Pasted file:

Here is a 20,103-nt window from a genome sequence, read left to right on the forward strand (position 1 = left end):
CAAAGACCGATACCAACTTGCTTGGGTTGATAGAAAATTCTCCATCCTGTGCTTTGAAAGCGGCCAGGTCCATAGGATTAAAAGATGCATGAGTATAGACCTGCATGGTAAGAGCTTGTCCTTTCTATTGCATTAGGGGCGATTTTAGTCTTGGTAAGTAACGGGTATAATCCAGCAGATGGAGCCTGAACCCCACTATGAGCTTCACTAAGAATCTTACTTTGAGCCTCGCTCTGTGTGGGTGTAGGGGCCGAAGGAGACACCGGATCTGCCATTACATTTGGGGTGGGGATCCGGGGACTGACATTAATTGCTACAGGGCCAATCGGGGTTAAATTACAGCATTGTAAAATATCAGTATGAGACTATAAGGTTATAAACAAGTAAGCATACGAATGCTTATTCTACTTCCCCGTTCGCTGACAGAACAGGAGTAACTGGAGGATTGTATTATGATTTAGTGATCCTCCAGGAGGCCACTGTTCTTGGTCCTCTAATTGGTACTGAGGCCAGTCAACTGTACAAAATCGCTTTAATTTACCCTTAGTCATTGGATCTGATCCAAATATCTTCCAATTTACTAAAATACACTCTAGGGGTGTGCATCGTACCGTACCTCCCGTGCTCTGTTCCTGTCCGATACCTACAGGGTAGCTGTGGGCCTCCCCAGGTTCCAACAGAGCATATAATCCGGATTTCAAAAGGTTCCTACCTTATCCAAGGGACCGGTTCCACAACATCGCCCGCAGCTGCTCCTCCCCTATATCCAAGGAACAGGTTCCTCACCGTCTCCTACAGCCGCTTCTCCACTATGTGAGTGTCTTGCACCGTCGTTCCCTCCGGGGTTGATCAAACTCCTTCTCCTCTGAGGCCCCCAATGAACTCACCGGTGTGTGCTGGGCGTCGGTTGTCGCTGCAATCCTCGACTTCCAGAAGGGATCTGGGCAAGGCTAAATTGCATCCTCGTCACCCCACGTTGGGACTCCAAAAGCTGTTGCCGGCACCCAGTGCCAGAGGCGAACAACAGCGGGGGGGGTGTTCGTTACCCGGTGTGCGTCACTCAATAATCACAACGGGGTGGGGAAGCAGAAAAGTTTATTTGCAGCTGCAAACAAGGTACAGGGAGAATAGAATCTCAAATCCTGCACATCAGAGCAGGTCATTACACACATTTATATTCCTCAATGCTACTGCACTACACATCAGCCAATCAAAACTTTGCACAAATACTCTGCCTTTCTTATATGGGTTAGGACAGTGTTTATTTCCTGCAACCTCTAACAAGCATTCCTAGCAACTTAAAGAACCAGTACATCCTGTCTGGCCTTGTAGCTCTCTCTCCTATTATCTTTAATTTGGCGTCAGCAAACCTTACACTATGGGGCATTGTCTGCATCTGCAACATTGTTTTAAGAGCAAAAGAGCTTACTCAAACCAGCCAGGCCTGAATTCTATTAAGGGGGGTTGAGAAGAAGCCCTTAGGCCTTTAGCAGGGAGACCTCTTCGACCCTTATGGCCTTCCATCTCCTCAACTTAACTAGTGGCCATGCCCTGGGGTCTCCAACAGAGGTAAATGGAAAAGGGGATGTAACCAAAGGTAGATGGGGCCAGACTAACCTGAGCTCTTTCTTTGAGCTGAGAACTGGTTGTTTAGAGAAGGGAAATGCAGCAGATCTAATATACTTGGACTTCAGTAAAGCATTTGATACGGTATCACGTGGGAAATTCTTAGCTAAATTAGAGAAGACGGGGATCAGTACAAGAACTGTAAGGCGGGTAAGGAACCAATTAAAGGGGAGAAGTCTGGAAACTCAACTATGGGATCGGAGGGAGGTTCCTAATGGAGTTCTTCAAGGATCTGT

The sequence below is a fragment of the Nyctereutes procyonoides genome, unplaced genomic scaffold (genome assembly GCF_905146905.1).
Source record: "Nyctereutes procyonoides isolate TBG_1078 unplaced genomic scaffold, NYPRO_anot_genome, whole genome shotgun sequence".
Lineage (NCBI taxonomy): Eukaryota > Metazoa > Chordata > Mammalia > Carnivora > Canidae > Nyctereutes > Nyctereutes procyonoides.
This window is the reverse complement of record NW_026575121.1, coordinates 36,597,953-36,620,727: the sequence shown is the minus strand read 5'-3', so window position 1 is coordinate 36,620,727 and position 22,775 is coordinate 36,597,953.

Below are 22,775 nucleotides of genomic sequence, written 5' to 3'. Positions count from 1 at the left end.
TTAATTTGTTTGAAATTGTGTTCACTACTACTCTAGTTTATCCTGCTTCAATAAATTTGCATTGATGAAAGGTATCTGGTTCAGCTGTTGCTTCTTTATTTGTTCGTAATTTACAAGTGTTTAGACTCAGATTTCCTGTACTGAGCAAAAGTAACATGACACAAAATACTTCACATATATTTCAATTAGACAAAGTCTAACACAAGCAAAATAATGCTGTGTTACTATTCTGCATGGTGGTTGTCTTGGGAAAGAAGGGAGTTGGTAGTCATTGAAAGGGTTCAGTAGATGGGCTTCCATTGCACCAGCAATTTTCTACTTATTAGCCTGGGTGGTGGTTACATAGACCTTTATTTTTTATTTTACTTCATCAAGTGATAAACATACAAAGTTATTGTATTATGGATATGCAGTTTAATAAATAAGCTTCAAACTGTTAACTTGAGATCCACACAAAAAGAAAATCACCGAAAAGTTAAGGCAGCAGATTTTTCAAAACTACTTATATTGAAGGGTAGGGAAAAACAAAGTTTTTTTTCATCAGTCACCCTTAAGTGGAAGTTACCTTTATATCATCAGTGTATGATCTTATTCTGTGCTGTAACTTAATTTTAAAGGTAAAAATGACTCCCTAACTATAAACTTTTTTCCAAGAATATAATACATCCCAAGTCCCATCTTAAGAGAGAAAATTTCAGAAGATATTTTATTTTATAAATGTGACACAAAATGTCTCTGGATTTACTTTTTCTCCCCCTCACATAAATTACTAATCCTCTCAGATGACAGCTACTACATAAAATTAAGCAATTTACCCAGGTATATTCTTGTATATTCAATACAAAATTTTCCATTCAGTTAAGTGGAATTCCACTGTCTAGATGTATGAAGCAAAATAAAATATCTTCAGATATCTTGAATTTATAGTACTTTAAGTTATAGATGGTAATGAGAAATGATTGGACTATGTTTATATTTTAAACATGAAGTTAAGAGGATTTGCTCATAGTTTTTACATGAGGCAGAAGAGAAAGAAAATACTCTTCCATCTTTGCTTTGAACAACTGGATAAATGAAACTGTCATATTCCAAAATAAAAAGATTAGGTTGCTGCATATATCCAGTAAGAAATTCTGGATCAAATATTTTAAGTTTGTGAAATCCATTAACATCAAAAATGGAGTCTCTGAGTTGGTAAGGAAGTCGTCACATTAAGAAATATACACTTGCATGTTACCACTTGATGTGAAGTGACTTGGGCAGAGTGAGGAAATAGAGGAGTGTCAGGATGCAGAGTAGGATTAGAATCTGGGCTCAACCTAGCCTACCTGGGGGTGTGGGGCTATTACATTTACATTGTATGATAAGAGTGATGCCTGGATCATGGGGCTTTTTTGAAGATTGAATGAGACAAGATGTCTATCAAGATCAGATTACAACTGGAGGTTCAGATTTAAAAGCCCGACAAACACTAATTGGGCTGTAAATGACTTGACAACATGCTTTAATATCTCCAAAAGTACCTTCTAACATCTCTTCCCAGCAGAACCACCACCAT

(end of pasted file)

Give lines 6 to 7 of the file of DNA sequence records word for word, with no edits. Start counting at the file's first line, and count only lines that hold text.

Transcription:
This window is the reverse complement of record NW_026575121.1, coordinates 36,597,953-36,620,727: the sequence shown is the minus strand read 5'-3', so window position 1 is coordinate 36,620,727 and position 22,775 is coordinate 36,597,953.

Below are 22,775 nucleotides of genomic sequence, written 5' to 3'. Positions count from 1 at the left end.